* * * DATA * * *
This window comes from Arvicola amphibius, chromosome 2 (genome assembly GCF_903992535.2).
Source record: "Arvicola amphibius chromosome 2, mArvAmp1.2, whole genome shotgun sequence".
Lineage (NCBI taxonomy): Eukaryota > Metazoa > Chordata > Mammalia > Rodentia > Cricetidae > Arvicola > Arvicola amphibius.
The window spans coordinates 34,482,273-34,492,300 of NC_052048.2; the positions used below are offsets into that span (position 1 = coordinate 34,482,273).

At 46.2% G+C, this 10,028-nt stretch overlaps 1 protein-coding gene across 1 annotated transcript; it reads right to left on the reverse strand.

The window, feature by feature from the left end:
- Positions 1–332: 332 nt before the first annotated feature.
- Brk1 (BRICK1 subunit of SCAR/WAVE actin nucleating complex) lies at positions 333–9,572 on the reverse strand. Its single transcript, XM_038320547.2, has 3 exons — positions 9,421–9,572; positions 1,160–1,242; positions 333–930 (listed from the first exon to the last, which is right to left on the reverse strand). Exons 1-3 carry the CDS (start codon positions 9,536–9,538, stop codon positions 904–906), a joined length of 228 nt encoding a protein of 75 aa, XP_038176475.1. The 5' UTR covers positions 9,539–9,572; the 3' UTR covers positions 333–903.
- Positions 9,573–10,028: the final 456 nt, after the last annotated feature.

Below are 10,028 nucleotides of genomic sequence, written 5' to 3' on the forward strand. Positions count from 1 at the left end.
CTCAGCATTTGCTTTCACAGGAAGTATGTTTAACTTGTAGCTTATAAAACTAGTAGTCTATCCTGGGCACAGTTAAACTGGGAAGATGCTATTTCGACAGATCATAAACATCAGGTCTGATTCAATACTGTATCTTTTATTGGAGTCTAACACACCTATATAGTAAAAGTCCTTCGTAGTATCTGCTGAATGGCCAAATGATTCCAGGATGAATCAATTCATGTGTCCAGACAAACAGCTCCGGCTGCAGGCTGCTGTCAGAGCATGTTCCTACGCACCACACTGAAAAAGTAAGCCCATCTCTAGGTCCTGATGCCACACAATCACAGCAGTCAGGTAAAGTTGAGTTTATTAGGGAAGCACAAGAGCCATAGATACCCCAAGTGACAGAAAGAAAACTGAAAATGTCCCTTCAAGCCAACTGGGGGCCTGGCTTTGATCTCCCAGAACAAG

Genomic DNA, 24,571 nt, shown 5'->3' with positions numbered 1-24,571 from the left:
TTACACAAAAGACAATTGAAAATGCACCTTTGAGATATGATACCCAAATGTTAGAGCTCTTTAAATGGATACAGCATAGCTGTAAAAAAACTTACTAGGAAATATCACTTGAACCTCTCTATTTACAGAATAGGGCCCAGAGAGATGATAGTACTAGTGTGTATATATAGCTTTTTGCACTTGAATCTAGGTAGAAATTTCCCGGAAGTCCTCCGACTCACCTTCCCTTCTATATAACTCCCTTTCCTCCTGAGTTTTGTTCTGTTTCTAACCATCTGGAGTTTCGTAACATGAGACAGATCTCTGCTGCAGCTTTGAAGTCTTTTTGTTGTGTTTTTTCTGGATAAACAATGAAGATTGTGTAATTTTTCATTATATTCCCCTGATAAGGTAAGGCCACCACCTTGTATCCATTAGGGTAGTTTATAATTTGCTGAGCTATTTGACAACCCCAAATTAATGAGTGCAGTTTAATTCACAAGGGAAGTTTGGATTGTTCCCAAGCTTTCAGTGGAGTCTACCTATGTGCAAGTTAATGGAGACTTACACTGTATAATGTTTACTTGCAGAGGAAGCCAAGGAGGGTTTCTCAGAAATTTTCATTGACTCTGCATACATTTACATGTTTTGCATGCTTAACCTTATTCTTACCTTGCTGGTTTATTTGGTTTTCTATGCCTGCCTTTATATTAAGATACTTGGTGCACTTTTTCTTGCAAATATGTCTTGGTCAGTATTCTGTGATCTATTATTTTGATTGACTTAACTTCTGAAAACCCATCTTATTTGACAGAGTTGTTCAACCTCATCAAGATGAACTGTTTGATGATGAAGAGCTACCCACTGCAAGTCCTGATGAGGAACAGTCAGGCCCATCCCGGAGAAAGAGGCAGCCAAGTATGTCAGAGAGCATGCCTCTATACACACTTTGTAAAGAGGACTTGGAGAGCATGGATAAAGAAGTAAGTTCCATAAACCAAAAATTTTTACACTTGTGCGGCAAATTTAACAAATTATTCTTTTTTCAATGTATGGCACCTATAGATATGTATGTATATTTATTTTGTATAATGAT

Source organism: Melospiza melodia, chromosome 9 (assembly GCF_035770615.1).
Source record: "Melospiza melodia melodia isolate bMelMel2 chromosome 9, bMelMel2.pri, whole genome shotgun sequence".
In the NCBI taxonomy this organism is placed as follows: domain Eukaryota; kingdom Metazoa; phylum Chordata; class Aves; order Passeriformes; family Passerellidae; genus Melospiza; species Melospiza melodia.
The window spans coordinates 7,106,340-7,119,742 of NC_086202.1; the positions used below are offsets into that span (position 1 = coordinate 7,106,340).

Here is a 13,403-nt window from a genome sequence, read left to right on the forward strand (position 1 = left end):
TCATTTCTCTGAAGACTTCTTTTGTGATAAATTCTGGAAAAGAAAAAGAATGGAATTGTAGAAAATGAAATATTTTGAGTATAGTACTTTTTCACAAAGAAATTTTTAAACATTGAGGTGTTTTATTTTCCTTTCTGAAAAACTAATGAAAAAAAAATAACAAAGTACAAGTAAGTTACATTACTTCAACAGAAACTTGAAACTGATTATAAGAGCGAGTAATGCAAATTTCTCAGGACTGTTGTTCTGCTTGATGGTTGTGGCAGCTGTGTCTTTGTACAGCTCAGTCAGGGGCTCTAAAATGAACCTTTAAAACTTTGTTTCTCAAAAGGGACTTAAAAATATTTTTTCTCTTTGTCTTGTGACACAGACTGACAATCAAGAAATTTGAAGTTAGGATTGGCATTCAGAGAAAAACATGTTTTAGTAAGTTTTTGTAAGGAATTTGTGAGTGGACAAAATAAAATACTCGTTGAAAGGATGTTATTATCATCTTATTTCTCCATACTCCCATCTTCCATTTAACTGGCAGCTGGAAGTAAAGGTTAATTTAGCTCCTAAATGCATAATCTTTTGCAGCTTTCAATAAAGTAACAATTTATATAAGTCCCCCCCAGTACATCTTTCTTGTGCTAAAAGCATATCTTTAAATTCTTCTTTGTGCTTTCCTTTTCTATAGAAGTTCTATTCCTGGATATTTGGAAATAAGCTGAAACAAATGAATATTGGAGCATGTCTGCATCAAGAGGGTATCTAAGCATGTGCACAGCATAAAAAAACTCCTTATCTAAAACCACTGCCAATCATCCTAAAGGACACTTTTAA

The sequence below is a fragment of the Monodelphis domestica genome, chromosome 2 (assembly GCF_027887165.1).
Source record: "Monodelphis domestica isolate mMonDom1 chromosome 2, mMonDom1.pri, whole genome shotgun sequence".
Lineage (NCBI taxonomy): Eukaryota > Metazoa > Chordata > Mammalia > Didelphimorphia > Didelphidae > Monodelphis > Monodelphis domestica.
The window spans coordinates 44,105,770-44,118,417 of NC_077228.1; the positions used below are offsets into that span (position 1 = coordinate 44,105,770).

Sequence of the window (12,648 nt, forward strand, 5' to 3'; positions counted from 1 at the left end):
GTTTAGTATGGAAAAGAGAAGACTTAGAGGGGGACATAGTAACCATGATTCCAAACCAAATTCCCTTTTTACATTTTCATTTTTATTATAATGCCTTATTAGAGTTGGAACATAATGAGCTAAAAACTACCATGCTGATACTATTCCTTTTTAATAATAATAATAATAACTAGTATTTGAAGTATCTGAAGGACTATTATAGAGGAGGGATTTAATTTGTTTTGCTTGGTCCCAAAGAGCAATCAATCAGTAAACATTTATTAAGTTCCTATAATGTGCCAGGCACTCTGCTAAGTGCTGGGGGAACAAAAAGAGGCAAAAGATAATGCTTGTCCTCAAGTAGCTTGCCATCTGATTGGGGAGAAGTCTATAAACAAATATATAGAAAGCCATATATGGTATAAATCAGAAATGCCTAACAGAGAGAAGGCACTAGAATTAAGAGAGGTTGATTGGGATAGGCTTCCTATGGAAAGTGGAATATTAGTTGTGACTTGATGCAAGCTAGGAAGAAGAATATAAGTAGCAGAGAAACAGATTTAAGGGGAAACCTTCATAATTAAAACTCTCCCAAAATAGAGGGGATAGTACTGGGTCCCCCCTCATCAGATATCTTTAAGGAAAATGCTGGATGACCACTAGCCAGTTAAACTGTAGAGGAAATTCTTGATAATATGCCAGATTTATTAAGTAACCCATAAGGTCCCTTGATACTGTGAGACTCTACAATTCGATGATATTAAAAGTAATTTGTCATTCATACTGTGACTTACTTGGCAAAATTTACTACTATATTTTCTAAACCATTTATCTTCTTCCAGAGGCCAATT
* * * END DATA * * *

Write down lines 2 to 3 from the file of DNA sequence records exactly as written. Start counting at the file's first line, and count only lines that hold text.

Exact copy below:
Source record: "Arvicola amphibius chromosome 2, mArvAmp1.2, whole genome shotgun sequence".
Lineage (NCBI taxonomy): Eukaryota > Metazoa > Chordata > Mammalia > Rodentia > Cricetidae > Arvicola > Arvicola amphibius.